Up the steps from the museum's Gorgosaurus dinosaur, next door to the Chinese jades, is a collection of - well, fakes. They are exquisitely rendered. Reportedly, they have fooled experts.
Nevertheless, late last month and with some fanfare, Chicago's venerable Field Museum of Natural History reopened its exhibit of 300 lush and leafy forgeries.
''Everything is illusion,'' announced one museum official gleefully at a reception for the press. He was referring to the museum's newly refurbished exhibit of plant models, called Plants of the World. The display is the largest collection of its kind in the world.
Why, it may be asked, should a museum show fake plants to the public?
First, they are not just ''something you buy at Woolco,'' says Michael Dillon , an assistant curator in charge of the exhibit.
The models are meticulous copies of plants, right down to their yellowing leaves, insect holes, and dirty roots. Examples of nearly one-third of all plant families are displayed. Botany students could learn much here, professors say, and so could the public.
While museums have successfully introduced the public to geology and zoology through displays of rocks and mounted animals, botany has generally been ignored , Dr. Dillon says. How, after all, do you build a permanent exhibit of plants at a reasonable price, when the live specimens thrive in such diverse conditions as the Rocky Mountains and Africa's Namib Desert?
The models have solved all that. And the exhibit comes none too soon, botanists say.
Every minute, more than 35 acres of the world's tropical and subtropical forests are destroyed by logging and clearing of land for agriculture, primarily in South America, according to the museum.
cho The vegetation is being destroyed ''before we have any idea of what's really there,'' says Dr. Luretta Spiess, senior research associate in botany at Northwestern University in Evanston, Ill. ''Anything that can bring people's attention to this is important.''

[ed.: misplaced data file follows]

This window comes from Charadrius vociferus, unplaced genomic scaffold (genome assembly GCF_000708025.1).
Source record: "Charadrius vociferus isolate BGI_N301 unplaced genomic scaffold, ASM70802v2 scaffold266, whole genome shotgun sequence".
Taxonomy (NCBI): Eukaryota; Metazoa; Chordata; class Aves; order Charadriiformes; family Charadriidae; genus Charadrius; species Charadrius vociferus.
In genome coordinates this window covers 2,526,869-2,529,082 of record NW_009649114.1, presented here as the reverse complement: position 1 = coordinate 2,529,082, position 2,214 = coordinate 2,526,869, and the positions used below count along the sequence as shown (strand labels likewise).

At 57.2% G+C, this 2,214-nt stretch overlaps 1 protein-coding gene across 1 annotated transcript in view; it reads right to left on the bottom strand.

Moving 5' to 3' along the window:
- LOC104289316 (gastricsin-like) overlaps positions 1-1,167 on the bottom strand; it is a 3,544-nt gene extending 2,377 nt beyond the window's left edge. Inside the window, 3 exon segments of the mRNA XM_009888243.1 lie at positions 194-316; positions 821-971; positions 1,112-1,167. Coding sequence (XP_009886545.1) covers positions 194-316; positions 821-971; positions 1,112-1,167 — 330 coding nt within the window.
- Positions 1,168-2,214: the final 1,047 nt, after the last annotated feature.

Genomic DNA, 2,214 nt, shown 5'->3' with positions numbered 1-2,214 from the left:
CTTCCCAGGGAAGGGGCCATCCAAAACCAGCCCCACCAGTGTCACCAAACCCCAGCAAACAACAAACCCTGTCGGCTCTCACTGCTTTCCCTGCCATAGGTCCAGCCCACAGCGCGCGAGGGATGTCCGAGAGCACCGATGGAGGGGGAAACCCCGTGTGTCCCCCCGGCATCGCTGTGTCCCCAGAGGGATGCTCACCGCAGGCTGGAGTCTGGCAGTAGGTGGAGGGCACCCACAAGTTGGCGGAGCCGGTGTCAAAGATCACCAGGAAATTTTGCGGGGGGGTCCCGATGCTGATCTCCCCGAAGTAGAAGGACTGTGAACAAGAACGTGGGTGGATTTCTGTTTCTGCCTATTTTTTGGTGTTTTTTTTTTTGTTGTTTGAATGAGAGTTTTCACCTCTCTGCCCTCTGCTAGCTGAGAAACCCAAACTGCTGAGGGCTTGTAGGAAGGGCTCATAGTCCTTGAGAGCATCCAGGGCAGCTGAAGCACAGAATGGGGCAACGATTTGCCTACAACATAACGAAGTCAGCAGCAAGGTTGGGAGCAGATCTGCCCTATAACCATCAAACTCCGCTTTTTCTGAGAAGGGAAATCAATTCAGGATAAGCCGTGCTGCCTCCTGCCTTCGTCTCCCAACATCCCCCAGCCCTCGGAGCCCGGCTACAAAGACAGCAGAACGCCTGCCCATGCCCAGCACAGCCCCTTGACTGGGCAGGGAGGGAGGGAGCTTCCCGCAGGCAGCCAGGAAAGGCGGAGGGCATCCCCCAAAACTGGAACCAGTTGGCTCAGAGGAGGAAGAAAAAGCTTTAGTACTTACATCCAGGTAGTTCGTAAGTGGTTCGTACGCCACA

''We're living in a world where the number of plant specimens is declining at a fierce rate,'' says Manfred Ruddat, editor of Botanical Gazette, published by the University of Chicago Press. ''It's a very difficult thing to do to get the public hot under the collar about plants. . . . (But) plants are the beginning of the food chain. Without plants there would be no life on earth.''
The Field Museum's efforts in botanical education are not new.
In 1909, the first curator of botany hired an accomplished denturemaker to build plant models. Museum employees were sent all over the world to collect specimens. Black-and-white photographs, watercolor paintings, extensive notes, and plaster of Paris molds were made of the plants. Sometimes, preserved specimens were sent back to the laboratory.
The model building was a painstaking process, too, using latex, glass, wire, and waxes. Plastics also were used in later years, until the project came to an end in 1968.
''These people were artists, really,'' Dillon says. ''It's this kind of extreme attention to detail that I question whether we'll ever see again.''